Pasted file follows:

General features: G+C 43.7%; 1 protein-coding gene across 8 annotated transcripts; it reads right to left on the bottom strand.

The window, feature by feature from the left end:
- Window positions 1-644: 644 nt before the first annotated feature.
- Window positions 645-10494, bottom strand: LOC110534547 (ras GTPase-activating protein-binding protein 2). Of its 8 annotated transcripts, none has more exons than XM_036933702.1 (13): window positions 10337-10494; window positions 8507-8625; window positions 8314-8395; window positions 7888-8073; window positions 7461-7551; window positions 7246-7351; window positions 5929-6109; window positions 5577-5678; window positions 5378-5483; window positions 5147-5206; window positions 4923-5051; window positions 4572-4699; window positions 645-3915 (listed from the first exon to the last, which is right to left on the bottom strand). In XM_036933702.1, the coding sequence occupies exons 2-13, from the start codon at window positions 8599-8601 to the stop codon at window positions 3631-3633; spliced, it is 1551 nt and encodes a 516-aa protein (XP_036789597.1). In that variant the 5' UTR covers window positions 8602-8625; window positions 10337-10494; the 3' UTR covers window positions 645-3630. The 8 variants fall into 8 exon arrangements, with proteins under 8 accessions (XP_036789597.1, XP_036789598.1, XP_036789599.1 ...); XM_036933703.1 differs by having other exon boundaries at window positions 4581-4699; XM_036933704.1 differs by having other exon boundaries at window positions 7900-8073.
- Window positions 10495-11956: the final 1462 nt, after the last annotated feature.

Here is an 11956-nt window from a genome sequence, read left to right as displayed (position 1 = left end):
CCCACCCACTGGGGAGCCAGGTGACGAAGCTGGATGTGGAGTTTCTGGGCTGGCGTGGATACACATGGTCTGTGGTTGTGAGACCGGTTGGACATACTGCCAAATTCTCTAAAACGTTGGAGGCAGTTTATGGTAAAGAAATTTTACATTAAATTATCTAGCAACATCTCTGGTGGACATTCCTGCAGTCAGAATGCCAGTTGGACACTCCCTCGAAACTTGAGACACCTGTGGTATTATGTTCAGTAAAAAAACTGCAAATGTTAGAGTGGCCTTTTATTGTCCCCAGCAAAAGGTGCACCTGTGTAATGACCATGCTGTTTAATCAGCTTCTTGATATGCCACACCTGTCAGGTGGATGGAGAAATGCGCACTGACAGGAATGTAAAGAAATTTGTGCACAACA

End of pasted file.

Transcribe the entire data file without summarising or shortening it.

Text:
General features: G+C 43.7%; 1 protein-coding gene across 8 annotated transcripts; it reads right to left on the bottom strand.

The window, feature by feature from the left end:
- Window positions 1-644: 644 nt before the first annotated feature.
- Window positions 645-10494, bottom strand: LOC110534547 (ras GTPase-activating protein-binding protein 2). Of its 8 annotated transcripts, none has more exons than XM_036933702.1 (13): window positions 10337-10494; window positions 8507-8625; window positions 8314-8395; window positions 7888-8073; window positions 7461-7551; window positions 7246-7351; window positions 5929-6109; window positions 5577-5678; window positions 5378-5483; window positions 5147-5206; window positions 4923-5051; window positions 4572-4699; window positions 645-3915 (listed from the first exon to the last, which is right to left on the bottom strand). In XM_036933702.1, the coding sequence occupies exons 2-13, from the start codon at window positions 8599-8601 to the stop codon at window positions 3631-3633; spliced, it is 1551 nt and encodes a 516-aa protein (XP_036789597.1). In that variant the 5' UTR covers window positions 8602-8625; window positions 10337-10494; the 3' UTR covers window positions 645-3630. The 8 variants fall into 8 exon arrangements, with proteins under 8 accessions (XP_036789597.1, XP_036789598.1, XP_036789599.1 ...); XM_036933703.1 differs by having other exon boundaries at window positions 4581-4699; XM_036933704.1 differs by having other exon boundaries at window positions 7900-8073.
- Window positions 10495-11956: the final 1462 nt, after the last annotated feature.

Here is an 11956-nt window from a genome sequence, read left to right as displayed (position 1 = left end):
CCCACCCACTGGGGAGCCAGGTGACGAAGCTGGATGTGGAGTTTCTGGGCTGGCGTGGATACACATGGTCTGTGGTTGTGAGACCGGTTGGACATACTGCCAAATTCTCTAAAACGTTGGAGGCAGTTTATGGTAAAGAAATTTTACATTAAATTATCTAGCAACATCTCTGGTGGACATTCCTGCAGTCAGAATGCCAGTTGGACACTCCCTCGAAACTTGAGACACCTGTGGTATTATGTTCAGTAAAAAAACTGCAAATGTTAGAGTGGCCTTTTATTGTCCCCAGCAAAAGGTGCACCTGTGTAATGACCATGCTGTTTAATCAGCTTCTTGATATGCCACACCTGTCAGGTGGATGGAGAAATGCGCACTGACAGGAATGTAAAGAAATTTGTGCACAACA